At the same time, the U.S. military has boosted its stores of precision munitions significantly and invested heavily in unmanned battlefield drones, making it possible for fewer pilots and soldiers to do more damage to more enemy targets.

In the Persian Gulf War, for instance, less than 10 percent of the munitions were "smart bombs." In Afghanistan, the number was closer to 60 percent.

While precision guided munitions are in no way error-free, Pentagon planners no longer ask "How many bombs do we need to get this target?" but instead, "How many targets can we get with this single plane," according to military analysts.

The picture is not all rosy, however. Forced to fight in two theaters of war today, the U.S. military would rely heavily on what is known as a "swing" strategy: hold back forces in one conflict while focusing on a second until it is won. Then key and short-supply assets like stealth aircraft, AWACS and JSTARS ground surveillance aircraft would be shifted to the other war to finish it off.

"It is possible if they are willing to hold one while doing the other," said Colin Robinson, a research analyst for the Center for Defense Information.

The critical difference will be in the number of expected casualties. Desert Storm saw just 148 American combat deaths and 458 wounded.

"We can do it, but with a higher risk of casualties. If the U.S. goes to war with Iraq and is suddenly confronted with something the North Koreans do, I think they could halt an invasion but with a higher number of casualties than otherwise," Robinson said. "I don't think they have the capability to drive to both Pyongyang and Baghdad" at the same time.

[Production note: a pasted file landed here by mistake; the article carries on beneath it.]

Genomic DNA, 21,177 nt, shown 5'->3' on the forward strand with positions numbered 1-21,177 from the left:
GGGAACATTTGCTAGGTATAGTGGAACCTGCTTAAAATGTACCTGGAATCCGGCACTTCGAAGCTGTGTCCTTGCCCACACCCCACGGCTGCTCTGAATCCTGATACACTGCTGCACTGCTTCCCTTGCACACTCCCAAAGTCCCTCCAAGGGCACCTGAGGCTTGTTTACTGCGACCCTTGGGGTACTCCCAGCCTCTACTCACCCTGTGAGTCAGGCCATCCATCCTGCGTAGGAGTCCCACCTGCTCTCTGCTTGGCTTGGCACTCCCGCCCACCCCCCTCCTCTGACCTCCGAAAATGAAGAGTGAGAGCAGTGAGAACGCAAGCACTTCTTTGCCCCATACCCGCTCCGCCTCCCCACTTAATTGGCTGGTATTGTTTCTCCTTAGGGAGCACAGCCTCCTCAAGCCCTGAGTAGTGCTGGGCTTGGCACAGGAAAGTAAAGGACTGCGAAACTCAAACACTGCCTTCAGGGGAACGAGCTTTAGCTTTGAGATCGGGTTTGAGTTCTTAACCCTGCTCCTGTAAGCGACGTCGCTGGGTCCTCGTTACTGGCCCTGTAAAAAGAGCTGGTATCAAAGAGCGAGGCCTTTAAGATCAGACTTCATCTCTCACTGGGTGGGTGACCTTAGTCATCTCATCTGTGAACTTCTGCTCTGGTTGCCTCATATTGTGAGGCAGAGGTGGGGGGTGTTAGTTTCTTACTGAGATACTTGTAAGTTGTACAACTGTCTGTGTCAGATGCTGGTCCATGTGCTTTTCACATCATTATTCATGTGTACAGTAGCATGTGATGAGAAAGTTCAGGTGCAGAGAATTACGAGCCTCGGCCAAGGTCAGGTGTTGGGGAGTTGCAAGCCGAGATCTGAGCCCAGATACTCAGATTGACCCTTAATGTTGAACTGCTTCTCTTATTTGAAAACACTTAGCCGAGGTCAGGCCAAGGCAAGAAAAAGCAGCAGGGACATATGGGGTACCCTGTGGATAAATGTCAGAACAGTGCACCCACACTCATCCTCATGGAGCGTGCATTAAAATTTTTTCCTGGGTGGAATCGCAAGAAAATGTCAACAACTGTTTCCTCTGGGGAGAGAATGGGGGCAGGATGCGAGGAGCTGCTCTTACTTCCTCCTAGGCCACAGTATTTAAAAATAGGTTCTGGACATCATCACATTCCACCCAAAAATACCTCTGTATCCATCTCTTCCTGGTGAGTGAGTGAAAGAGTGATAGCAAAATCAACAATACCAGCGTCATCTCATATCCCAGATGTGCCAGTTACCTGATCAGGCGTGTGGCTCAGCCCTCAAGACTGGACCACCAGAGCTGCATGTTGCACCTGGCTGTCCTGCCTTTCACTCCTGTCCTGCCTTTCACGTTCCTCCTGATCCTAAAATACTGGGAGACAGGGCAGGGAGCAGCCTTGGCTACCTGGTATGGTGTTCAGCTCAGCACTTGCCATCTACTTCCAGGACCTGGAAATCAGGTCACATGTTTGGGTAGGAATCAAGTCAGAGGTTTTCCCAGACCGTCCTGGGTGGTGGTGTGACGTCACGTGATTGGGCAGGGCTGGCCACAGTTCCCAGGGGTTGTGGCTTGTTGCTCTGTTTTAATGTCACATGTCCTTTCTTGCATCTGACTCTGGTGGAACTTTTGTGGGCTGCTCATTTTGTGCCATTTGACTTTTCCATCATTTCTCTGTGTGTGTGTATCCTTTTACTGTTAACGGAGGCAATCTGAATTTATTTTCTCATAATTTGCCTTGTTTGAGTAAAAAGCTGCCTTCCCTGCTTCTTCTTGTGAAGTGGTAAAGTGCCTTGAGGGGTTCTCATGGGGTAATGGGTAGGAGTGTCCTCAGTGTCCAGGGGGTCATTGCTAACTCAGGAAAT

Casualty projections for the various battle scenarios in Iraq and North Korea — plans that are constantly being tinkered with and updated — are classified.

Publicly, defense officials resist downplaying the risk.

"I would just say there's nobody involved in the military planning, to include the secretary or any of the senior leadership in this building … that would say that this sort of endeavor, if we were asked to do it, would be a cakewalk. I mean, it's just not how we characterize it," said Chairman of the Joint Chiefs of Staff Gen. Richard Myers.

In 1999 then-Chairman of the Joint Chiefs of Staff Gen. Hugh Shelton warned the Senate that two wars could be fought and won, but one would carry with it a "moderate risk" and the second a "high risk" of serious casualties — the highest risk occurring while the first war is still being fought.

While the Pentagon budget has been increased by more than $50 billion since then, the changes that need to happen to decrease the level of risk will take time to bear fruit: recruiting and training more soldiers, building up stores of "smart bombs" and unmanned surveillance aircraft, buying new ships and replenishing spare parts for old weapons.

The threat of higher casualties is not just to American forces but to coalition forces as well. South Korean forces are arrayed across the demilitarized zone and would absorb the first invasion. The roughly 37,000 U.S. troops there are in place primarily for a counter-attack, according to Robinson.

"They (North Korea) have enormous amount of tanks and artillery close up to the border — if they use that all of it will fall completely on South Korean forces. The U.S. will take casualties but not as badly as South Korea on border line," he said.